Wednesday, 26 October 2011

Blown Away

 Acorns crunched underfoot,as I made my way to the river and after the first frosts of recent weeks,I was greeted with a very windy,but mild morning. The plan was to do some feeder fishing and try to tempt some of the large Chub that populate the Thames tributary,I eventually decided to settle on a sheltered area and one that had a real aura which screamed Chub,replete with overhanging foliage,wood rafts and faded streamer weed.I usually use live maggots for a lot of my Autumn and winter fishing,but given how tenacious the Crayfish can be on this particular stretch,I decided to go the artificial route and fish a combination of floating artificial casters along with artificial red and white maggots on the hair.The feeder was filled with a mixture of vitalin,maggots,casters and seed,as well as being flavoured with anchovy.

I really love these types of days,which will no doubt become rarer the later we move into the year,blustery,but not too cold and a real mixed bag of weather. Squirrels were scampering about above me,dancing acrobatically from one branch to the next,their minds set on stocking up their larders.

 Bites were forthcoming more or less straight away,but rather hesitant plucks and subtle taps,nothing that would commit angler or fish into doing something rash that they might connect with one and other,as the morning turned to lunchtime a young swan sped downstream,still wearing immature grey plumage,to all intents it moved as if its life depended on it,a few minutes later that turned out to be pretty much close to the truth,as an angry adult Swan,with wings locked in battle mode,surged past me and carried on,only to reappear heading back upstream giving me what seemed quite a resentful glare.

 Not long after this incident,the rod tip started receiving a bite that indicated more serious intentions,every light pluck met by a harder one,until the rod tip eventually smacked round and a sprinting battle commenced,after a short,but spirited fight,a Chub with a broad back was resting in the landing net,I could not help from cracking a very contented smile as the scales settled at a very pleasing 6lb 5oz.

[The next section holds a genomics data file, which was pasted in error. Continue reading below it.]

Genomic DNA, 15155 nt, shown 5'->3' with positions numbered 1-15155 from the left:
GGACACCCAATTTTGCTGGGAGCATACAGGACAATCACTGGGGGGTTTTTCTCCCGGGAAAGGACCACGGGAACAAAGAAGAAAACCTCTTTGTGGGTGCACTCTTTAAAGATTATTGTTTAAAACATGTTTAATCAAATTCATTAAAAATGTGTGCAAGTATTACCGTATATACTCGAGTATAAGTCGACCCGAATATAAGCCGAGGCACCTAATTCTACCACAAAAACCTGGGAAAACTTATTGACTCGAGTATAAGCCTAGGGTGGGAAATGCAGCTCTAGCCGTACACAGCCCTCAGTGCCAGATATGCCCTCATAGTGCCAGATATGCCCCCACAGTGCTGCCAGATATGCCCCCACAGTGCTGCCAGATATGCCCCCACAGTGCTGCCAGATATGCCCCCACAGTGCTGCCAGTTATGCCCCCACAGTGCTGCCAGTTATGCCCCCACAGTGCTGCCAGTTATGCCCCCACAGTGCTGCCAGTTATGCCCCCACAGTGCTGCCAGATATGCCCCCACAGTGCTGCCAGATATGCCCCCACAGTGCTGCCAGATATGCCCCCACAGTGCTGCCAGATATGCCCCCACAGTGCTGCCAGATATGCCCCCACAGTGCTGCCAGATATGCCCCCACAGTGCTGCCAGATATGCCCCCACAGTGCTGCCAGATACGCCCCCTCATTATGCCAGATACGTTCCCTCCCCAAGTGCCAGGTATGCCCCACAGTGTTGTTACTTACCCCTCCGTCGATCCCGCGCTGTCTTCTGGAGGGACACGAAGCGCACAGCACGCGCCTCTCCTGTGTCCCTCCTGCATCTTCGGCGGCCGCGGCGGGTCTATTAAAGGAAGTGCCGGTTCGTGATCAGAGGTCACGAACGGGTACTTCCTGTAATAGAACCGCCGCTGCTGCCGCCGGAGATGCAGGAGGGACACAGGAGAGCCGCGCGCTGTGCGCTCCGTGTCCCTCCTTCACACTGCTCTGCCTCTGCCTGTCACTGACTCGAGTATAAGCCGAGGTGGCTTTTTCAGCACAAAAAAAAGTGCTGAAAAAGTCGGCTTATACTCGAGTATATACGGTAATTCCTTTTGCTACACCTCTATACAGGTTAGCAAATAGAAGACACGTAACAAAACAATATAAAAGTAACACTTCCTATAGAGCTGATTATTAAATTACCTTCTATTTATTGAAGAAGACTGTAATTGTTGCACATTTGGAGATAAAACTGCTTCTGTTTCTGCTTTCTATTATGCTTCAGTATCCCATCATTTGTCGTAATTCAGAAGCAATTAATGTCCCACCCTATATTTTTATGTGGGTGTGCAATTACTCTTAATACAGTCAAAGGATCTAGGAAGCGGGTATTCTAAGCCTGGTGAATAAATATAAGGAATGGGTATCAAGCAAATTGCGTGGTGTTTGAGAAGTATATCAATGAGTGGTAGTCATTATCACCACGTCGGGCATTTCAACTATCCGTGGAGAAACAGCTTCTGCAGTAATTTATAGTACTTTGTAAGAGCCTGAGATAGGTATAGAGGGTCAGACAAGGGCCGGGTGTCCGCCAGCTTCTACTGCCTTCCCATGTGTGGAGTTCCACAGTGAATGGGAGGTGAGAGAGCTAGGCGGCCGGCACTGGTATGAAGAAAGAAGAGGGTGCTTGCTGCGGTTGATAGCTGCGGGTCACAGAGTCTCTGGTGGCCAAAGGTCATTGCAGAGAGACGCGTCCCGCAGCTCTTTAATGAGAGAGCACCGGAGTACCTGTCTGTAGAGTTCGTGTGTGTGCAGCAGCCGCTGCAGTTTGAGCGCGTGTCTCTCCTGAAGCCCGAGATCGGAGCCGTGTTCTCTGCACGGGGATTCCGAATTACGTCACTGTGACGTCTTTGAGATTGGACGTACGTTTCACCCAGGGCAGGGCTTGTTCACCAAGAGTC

That was to be it until the early evening darkness,when the weather changed again and the it rained hard and solidly for a couple of hours.This seemed to have the desired affect on the Bream and they got their heads down,a couple of smaller fish in the three and four pound bracket,were later followed by a nicely conditioned fish of 6lb.

By now the time was getting on for 11pm and I decided to not stay into the small hours as I would normally do,I was content to have caught a nice Chub by design and it made for a rather fulfilling feeling,one which I would like to repeat again soon,as I don't wish to waste this influx of rain and cloudy conditions.

Tuesday, 4 October 2011

Indian Summer

Would someone like to enlighten me as to what happened to Autumn? The weather the past few days was something akin to an Indian summer,with temperatures hitting the balmy heights of 29c,with that in mind I cannot say that the conditions looked very favourable on any of my local rivers,but  I was certainly not going to miss the chance to get down the river.

I had planned on fishing an area I had not fished in many years,but like everywhere on this river,it was full of wonderful features that screamed "fish me",such is the flow of this very alluring temptress that it has brought many an angler under its spell,but its ever changing moods are all part of its very seductive charms and I am one of those whom has fallen for it.